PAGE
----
P.de Wavrechin: Modaris allows apparel professionals to consider a garment in its entirety. It deals with everything from the creation of pattern pieces to grading, taking into consideration the physical behavior of different fabrics, and even integrating the notion of dependent pattern pieces. This concept of inter-dependent pattern pieces is unique to Modaris ExpertPro—it adds value because it eliminates repetitive tasks, freeing up time for creative or skilled work and enabling companies to re-use 80% of their previous patterns in the development of future collections. Even now, 14 years after the launch of Modaris, the dependencies concept, which is the core of the Modaris ExpertPro method, is still innovative because it is unequaled by our competitors.
Modaris 3D Fit is the logical continuation of Modaris. When working with soft materials, prototyping is extremely important precisely because fabrics move, stretch, and shrink—that’s what makes apparel production so complex. Lectra’s 3D prototyping application enables the user to simulate patterns created in Modaris on a parametric model using a particular fabric. While the objective of Modaris 3D Fit has never been to remove the physical prototype stage, Lectra’s 3D prototyping application can reduce the number of samples required, thereby lowering prototyping time and costs and reducing time-to-market.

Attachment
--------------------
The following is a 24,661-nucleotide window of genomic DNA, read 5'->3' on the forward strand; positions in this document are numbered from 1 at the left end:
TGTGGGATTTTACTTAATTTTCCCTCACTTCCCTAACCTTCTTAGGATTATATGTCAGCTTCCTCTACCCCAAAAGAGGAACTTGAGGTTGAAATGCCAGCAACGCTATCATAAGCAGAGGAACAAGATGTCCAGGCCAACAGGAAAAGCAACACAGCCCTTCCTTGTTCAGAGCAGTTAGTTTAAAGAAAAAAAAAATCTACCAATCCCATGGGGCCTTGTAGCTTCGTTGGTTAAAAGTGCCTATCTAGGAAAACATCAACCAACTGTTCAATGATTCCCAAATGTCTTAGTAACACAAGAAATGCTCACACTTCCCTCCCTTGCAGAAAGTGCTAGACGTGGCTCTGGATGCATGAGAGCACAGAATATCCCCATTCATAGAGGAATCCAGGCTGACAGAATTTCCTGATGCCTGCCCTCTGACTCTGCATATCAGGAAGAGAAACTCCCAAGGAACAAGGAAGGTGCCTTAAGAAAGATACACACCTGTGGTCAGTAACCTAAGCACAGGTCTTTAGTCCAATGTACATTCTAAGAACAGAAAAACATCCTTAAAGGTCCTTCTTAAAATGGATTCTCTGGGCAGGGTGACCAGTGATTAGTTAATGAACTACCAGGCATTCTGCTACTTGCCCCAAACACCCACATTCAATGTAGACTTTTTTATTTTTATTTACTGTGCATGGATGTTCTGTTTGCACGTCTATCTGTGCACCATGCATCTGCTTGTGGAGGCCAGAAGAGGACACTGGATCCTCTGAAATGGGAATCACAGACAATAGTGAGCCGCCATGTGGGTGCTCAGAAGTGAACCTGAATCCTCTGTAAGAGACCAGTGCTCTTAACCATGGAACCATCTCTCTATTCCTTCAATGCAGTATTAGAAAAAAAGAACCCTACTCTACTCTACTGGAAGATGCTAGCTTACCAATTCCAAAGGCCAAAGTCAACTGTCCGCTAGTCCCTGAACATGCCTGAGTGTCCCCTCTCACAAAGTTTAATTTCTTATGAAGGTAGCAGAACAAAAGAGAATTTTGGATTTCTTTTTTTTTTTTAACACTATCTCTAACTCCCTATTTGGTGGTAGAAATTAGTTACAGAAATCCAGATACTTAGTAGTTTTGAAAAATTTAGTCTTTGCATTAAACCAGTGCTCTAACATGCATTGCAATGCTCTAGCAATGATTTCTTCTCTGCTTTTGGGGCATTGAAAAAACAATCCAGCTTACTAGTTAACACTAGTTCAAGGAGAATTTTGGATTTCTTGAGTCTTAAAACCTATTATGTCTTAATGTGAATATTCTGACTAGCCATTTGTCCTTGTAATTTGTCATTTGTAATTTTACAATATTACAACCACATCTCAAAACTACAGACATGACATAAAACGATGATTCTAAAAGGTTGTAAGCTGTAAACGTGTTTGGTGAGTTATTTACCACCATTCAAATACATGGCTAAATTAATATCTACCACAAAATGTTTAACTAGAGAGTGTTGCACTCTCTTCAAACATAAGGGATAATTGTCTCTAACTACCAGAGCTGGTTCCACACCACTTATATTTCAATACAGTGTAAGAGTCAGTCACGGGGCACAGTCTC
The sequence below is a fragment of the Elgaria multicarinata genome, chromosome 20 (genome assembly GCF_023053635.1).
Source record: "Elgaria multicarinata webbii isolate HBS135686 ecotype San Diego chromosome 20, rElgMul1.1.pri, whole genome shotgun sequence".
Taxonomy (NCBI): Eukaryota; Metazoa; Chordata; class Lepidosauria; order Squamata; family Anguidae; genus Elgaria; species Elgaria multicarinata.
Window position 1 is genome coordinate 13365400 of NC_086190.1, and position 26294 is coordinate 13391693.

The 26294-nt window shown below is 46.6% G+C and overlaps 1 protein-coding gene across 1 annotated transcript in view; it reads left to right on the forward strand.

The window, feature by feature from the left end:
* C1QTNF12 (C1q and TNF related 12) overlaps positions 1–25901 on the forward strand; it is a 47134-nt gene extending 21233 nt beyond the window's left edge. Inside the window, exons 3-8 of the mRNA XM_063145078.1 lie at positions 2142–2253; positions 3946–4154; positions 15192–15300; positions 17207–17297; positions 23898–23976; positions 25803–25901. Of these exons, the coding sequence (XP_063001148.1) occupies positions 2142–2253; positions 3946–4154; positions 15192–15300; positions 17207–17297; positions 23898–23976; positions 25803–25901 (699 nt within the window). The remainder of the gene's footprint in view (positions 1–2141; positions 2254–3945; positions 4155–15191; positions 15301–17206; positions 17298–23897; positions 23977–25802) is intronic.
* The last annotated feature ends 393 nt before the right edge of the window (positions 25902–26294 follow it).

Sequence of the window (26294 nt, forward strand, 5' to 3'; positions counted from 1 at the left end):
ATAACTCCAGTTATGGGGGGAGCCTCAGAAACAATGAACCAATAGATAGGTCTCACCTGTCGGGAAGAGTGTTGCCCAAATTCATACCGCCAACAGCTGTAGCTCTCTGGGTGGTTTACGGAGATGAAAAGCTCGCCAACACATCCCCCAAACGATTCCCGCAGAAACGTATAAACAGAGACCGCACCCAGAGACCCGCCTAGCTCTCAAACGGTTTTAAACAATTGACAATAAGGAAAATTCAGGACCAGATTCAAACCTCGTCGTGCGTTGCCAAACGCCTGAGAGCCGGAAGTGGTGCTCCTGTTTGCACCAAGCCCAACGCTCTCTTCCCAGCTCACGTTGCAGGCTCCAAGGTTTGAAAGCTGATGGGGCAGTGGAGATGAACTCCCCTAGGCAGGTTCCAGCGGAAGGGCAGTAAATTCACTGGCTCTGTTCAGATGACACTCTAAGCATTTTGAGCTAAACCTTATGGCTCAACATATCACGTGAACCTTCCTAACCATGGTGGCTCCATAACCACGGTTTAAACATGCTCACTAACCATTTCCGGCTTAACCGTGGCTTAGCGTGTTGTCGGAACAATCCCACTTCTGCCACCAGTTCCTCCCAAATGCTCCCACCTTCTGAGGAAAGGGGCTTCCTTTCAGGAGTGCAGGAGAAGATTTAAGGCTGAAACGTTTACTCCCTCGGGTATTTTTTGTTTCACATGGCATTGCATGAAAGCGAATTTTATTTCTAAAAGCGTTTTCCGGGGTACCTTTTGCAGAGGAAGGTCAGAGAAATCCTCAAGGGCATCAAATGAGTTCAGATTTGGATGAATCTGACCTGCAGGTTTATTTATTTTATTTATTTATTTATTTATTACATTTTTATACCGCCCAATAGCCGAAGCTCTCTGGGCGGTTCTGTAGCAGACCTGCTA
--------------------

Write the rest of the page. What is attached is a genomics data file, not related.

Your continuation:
Furthermore, a 3D prototype is an excellent way of optimizing communication among different people in the decision-making process. It is an information resource that everyone can understand—the pattern makers look at it from a technical perspective, the designers from a creative point of view. It helps unleash creativity—designers and pattern makers can try out new ideas and see them simulated in 3D without generating any extra costs for the company.

LectraNews: What does implementing a CAD pattern-making project involve and what kind of technological support services do companies require?

P.de Wavrechin: Investing in software obviously has an impact on the organization of the company’s pattern-making team. However, Modaris is easy-to-use and simple to implement. After a brief period of training with Lectra’s specialized trainers, pattern makers use the product very efficiently. For Modaris ExpertPro and 3D Fit, we take a “whole project” approach, as this is extremely advanced software that requires more planning. The time spent preparing for this software reaps impressive time and cost savings, though—customers get the best out of the program when they are really ready to adapt their working methods and look at the development process in its entirety.